‘Low traffic neighbourhoods’ or LTNs for short, are sometimes also called Liveable Neighbourhoods. They have been popular in transport planning terms for some time, particularly as part of the Mayor of London’s transport strategy to improve our air quality, get us all moving more, and moving more short car journeys onto other ways or ‘modes’ of travel, particularly walking and cycling.
In these strange, tentatively post-lockdown days, Low Traffic Neighbourhoods are more important than ever as a way of helping us to move around safely, as we emerge into the light, blinking a little and keeping our distance from each other. And they are coming to Newham, more specifically to Forest Gate, so now seemed like a great time to write a bit about what a LTN is, how it works, what the benefits are, and anything else that I can think of to help us all get more familiar with the idea, and with what is coming.
A Low Traffic Neighbourhood is basically a way of managing a group of roads to reduce traffic, and encourage people to walk and cycle. You take a discrete geographical area or ‘neighbourhood’ of roads, and design a series of ‘filters’ so that vehicles can access for visitors, residents, and deliveries, but not to pass through on their way somewhere else. In its simplest form, a filter can be a bollard placed in the middle of a side road junction. This filter allows pedestrians, people on bicycles, scooters, wheelchairs, pushchairs, and cargo bikes through, but does not allow ‘rat running’ cars. Effectively, vehicles driving through the area are moved onto main roads and off residential streets.
This video from Oxfordshire Liveable Streets explains it rather brilliantly (they use the term ‘connectors’ rather than ‘filters’, but I can live with that, frankly):
Low Traffic Neighbourhoods are quieter and safer, cleaner and more pleasant, and I could not be more pleased and excited at the prospect of bringing this kind of transport planning to Newham. There are significant benefits to doing this, and although I’m far from an expert, I would like to spend a bit of time running briefly through the main ones.
If you are looking at this post and thinking, ‘Blimey, Rachel, ANOTHER long and wordy post’ then you might want to save time by just having a look at this, from Lambeth Living Streets:
In fact, I would recommend having a look at Lambeth Living Streets on twitter regardless, as their social media content on this topic is absolutely on point.
I have spoken on this blog before about the absolute necessity of taking action on air quality. Air quality in Newham is notoriously poor, it affects people on lowest incomes worst of all. We have various contributors to bad air quality here, including London City Airport and the proposed Silvertown tunnel, and this makes it even more important that we take whatever action we can locally to improve things. Doing nothing is not an option.
Waltham Forest have been doing fabulous work for years now to encourage walking and cycling, and the difference they have made in terms of air quality is frankly staggering.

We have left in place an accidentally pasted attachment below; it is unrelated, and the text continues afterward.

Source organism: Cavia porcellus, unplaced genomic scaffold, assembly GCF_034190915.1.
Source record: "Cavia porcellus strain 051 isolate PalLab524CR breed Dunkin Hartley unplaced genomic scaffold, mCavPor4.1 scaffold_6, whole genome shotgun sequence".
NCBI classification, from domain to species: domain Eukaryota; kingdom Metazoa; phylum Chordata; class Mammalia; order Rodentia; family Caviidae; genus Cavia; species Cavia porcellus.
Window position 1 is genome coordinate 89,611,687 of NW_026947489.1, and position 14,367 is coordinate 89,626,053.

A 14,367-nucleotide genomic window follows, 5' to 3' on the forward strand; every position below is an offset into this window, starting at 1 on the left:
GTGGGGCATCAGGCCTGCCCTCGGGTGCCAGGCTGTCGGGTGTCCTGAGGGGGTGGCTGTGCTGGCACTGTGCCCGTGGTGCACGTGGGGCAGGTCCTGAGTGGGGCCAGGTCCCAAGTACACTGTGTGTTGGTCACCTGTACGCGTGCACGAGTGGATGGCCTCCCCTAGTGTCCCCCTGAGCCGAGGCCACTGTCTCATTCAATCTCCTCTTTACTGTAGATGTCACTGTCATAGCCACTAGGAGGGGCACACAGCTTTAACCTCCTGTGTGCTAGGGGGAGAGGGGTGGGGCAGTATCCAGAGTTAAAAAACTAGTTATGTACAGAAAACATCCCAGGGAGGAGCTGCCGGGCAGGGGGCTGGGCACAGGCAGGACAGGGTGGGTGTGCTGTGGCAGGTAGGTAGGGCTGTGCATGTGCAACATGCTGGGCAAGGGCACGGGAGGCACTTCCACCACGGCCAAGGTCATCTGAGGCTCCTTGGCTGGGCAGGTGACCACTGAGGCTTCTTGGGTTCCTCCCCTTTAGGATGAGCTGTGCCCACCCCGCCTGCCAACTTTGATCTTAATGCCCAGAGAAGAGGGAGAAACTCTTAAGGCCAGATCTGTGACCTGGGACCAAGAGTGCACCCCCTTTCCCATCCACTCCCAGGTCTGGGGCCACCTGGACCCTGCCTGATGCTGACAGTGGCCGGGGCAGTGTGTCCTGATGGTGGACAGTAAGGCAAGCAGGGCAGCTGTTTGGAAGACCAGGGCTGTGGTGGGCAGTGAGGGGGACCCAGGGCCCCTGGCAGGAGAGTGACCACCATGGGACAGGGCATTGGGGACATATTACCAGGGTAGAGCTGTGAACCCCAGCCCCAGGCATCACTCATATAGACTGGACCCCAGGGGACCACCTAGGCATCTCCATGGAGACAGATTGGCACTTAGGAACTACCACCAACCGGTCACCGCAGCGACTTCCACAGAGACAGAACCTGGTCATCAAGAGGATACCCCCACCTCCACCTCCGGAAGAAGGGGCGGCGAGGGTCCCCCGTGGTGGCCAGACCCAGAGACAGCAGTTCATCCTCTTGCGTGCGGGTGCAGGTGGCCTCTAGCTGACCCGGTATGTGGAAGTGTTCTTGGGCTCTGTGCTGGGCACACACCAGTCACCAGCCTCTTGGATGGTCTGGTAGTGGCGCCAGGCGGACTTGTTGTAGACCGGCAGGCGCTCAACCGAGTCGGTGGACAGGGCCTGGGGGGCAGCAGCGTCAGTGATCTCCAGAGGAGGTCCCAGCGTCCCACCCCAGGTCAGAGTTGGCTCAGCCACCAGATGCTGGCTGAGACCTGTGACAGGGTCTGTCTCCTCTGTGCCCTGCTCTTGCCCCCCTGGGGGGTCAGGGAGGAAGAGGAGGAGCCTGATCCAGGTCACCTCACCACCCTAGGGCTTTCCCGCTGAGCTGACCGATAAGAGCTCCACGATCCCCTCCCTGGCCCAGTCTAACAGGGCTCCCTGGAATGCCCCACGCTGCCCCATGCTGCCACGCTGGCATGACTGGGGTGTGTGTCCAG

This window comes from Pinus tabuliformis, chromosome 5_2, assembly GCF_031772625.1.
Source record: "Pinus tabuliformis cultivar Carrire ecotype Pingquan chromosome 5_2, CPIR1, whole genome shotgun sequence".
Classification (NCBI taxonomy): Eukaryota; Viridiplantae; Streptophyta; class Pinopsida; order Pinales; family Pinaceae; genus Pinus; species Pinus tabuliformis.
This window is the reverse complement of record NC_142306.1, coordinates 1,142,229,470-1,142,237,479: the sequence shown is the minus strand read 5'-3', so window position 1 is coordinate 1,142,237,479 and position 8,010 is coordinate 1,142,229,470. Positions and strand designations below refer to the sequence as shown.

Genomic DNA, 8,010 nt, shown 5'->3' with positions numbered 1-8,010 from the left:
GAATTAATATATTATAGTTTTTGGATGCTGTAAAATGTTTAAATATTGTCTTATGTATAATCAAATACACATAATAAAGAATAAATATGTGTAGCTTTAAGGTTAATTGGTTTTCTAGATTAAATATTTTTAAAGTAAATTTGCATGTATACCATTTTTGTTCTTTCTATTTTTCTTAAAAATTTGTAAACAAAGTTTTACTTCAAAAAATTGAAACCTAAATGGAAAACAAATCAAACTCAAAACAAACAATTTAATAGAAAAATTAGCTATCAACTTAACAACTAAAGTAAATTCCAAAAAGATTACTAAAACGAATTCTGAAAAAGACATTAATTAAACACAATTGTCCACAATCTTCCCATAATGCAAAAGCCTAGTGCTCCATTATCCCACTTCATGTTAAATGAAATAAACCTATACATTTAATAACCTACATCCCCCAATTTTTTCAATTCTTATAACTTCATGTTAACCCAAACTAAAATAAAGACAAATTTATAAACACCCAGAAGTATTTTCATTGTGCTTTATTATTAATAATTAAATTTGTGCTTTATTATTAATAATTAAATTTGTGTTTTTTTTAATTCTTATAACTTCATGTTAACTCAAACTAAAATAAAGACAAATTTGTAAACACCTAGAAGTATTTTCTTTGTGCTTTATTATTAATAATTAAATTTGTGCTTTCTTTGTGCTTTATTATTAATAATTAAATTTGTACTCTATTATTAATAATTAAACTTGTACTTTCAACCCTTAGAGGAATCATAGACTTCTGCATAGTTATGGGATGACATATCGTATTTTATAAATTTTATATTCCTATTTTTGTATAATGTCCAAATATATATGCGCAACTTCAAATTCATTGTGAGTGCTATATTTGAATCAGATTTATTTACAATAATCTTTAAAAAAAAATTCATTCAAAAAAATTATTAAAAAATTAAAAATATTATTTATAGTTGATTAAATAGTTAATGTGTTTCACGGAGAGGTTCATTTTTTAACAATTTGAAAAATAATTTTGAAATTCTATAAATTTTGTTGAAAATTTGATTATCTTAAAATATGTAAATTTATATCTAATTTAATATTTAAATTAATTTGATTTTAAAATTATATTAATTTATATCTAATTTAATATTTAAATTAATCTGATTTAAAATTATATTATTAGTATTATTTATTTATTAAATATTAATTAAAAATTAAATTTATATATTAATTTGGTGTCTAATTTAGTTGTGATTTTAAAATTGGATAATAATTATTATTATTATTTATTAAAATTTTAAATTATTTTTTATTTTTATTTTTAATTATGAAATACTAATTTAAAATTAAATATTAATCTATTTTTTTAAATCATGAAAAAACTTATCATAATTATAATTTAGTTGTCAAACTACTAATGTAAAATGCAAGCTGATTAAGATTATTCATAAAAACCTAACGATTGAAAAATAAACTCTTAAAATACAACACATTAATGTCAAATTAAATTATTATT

There is plenty of information online with evidence (and believe me, I’ll be linking to plenty of it in future posts), but I tweeted these memorable results from some training I attended, which shows the results achieved very clearly.
60,000 properties in Waltham Forest exposed to illegal levels of NOx in 2007, now reduced to 6,000. Controlled parking, sliding scale of charging by emissions, and Liveable Neighbourhoods all having massive impact. @Labourstone @LabourCycles #labourcycles pic.twitter.com/yuo0PX8ODs
— Rachel Tripp (@rectripp) March 16, 2019
Benefits – increased activity levels
Another very stark impact across Waltham Forest is that where Low Traffic Neighbourhoods have been introduced, levels of activity have increased for residents who live there. People are walking more and cycling more. This not only has an impact on pollution and reduces congestion, but it’s particularly important here in Newham where so many residents have or are at risk of health conditions like type 2 diabetes, or heart disease. It is imperative that as a public body, we do everything we can to encourage people to become more active, and it is a sad fact of public policy that it is really incredibly difficult to do anything that creates behaviour change. The results our neighbours have achieved, with on average 30 minutes more walking per week, are really significant.
Benefits – road safety
Of course it’s pretty obvious that with fewer cars on the roads, there are then fewer accidents, and the streets become safer for all of us, but particularly for vulnerable road users such as children, and people with reduced mobility.
Benefits – quality of life and community
What is less initially obvious, however, is the benefits that more walking and cycling bring in terms of community and quality of life. When I visited the work done in Waltham Forest (kindly shown around by Clyde Loakes, who has been an absolute powerhouse in terms of getting this work done there) he said that something people often commented on was that with quieter streets they could hear bird song again. I know I’m not the only person to have noticed more bird song, and in fact more birds full stop, when traffic reduced so starkly when lockdown was introduced.
But also a quiet road is not just a means of getting efficiently from one place to another. It’s a place where children can play, where you can learn to ride a bike, where you can linger, and chat, and also a place where you can get to know your neighbours, and increase your sense of community. There is even evidence showing that the less traffic there is on a road, the more of your neighbours you are likely to know, and the more of a sense of ownership you have over your area. This brilliant blog post goes into that in more detail:
Benefits – for businesses
One concern that people have is the impact on local businesses. This is particularly important at the moment, as our high streets are slowly reopening, and many of our small businesses have been significantly effected and continue to be close to the edge. Concerns and even staunch opposition to any through traffic restrictions are often expressed by small business owners themselves, and also local people who use and value them.
There is much to say about this – rather more than will fit into a summary blog post! But in essence, the correlation that some people feel to exist between parking and money spent locally is not as straightforward as it might appear. For instance, providing free parking is detrimental to businesses, as people will park up and use bays for long periods. It’s also very interesting that businesses tend to over-estimate the number of their customers who arrive by car, and also that people travelling on foot, by bike or by public transport, actually spend more money. If you are not travelling in a car, you can wave to friends, stop for a catch up, read a poster, notice a new shop opening, make an extra stop for some groceries on your way home, and you can do all these things easily and quickly.